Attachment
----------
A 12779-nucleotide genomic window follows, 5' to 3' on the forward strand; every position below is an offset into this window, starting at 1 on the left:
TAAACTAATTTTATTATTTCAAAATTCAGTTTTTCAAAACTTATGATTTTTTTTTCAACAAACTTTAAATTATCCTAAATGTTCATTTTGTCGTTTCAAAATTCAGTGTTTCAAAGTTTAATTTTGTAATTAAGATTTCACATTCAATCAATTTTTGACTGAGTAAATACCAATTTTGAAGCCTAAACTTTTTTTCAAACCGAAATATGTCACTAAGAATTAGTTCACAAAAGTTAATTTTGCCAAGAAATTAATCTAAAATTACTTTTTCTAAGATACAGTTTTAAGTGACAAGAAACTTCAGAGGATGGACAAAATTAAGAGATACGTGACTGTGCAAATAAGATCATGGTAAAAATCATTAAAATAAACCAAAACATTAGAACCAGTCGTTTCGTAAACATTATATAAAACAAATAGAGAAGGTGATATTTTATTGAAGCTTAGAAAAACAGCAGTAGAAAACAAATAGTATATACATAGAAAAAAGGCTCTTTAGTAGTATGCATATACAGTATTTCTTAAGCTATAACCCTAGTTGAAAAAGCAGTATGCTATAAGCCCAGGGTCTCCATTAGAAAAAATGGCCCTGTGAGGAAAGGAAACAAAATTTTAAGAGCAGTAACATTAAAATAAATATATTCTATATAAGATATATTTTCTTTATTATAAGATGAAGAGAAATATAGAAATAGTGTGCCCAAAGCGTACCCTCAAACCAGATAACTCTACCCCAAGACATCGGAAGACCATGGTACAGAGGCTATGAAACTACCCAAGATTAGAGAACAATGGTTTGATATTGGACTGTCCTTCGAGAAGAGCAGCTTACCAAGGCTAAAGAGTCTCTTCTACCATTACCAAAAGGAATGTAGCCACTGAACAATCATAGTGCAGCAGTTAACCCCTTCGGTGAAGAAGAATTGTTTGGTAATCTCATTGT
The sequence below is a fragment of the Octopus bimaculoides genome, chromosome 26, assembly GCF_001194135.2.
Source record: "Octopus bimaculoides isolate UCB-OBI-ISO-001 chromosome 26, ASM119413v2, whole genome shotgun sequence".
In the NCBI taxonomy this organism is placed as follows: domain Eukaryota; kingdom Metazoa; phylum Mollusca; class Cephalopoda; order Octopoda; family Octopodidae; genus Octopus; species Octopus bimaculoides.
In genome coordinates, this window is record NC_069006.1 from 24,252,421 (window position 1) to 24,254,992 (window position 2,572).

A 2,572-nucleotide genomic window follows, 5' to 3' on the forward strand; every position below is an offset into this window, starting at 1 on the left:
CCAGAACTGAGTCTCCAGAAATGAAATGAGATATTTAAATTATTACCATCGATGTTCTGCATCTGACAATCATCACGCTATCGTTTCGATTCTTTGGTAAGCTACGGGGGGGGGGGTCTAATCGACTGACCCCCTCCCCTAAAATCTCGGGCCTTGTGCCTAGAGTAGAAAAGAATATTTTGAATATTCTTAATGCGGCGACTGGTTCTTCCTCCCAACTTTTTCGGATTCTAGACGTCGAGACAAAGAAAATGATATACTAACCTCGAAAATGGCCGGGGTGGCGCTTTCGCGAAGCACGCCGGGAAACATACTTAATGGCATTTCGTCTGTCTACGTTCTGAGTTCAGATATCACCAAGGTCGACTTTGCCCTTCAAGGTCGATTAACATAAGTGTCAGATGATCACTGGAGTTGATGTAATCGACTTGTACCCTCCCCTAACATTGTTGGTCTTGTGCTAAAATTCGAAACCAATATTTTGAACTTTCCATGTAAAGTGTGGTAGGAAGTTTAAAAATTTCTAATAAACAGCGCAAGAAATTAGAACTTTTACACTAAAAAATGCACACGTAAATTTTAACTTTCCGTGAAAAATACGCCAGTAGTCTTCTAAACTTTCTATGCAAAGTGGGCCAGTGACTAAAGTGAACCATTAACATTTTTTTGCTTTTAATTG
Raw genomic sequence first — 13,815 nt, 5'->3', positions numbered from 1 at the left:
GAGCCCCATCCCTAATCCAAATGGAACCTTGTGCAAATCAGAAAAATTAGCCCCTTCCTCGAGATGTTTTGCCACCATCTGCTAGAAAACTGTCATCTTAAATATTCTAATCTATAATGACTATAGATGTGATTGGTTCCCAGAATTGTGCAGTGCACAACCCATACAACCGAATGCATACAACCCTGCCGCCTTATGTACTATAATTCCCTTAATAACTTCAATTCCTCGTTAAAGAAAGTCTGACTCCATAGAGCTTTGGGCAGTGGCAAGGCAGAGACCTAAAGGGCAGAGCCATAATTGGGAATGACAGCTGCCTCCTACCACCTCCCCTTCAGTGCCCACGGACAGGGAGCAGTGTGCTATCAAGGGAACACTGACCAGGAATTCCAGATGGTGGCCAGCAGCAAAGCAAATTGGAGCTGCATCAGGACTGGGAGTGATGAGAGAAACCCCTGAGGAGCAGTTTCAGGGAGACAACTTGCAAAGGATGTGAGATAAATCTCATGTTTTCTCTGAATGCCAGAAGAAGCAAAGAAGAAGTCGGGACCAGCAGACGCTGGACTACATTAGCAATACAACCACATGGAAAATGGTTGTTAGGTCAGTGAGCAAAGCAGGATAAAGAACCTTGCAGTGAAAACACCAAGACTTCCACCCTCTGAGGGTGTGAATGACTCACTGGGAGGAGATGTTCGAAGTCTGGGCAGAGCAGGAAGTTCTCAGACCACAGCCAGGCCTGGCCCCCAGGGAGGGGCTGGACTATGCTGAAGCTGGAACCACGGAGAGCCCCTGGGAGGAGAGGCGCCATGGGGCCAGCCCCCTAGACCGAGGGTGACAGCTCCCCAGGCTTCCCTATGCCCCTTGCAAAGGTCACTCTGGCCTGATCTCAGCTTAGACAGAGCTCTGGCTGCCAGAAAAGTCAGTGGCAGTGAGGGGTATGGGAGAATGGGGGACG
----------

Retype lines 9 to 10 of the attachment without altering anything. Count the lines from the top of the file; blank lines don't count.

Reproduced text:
Raw genomic sequence first — 13,815 nt, 5'->3', positions numbered from 1 at the left:
GAGCCCCATCCCTAATCCAAATGGAACCTTGTGCAAATCAGAAAAATTAGCCCCTTCCTCGAGATGTTTTGCCACCATCTGCTAGAAAACTGTCATCTTAAATATTCTAATCTATAATGACTATAGATGTGATTGGTTCCCAGAATTGTGCAGTGCACAACCCATACAACCGAATGCATACAACCCTGCCGCCTTATGTACTATAATTCCCTTAATAACTTCAATTCCTCGTTAAAGAAAGTCTGACTCCATAGAGCTTTGGGCAGTGGCAAGGCAGAGACCTAAAGGGCAGAGCCATAATTGGGAATGACAGCTGCCTCCTACCACCTCCCCTTCAGTGCCCACGGACAGGGAGCAGTGTGCTATCAAGGGAACACTGACCAGGAATTCCAGATGGTGGCCAGCAGCAAAGCAAATTGGAGCTGCATCAGGACTGGGAGTGATGAGAGAAACCCCTGAGGAGCAGTTTCAGGGAGACAACTTGCAAAGGATGTGAGATAAATCTCATGTTTTCTCTGAATGCCAGAAGAAGCAAAGAAGAAGTCGGGACCAGCAGACGCTGGACTACATTAGCAATACAACCACATGGAAAATGGTTGTTAGGTCAGTGAGCAAAGCAGGATAAAGAACCTTGCAGTGAAAACACCAAGACTTCCACCCTCTGAGGGTGTGAATGACTCACTGGGAGGAGATGTTCGAAGTCTGGGCAGAGCAGGAAGTTCTCAGACCACAGCCAGGCCTGGCCCCCAGGGAGGGGCTGGACTATGCTGAAGCTGGAACCACGGAGAGCCCCTGGGAGGAGAGGCGCCATGGGGCCAGCCCCCTAGACCGAGGGTGACAGCTCCCCAGGCTTCCCTATGCCCCTTGCAAAGGTCACTCTGGCCTGATCTCAGCTTAGACAGAGCTCTGGCTGCCAGAAAAGTCAGTGGCAGTGAGGGGTATGGGAGAATGGGGGACG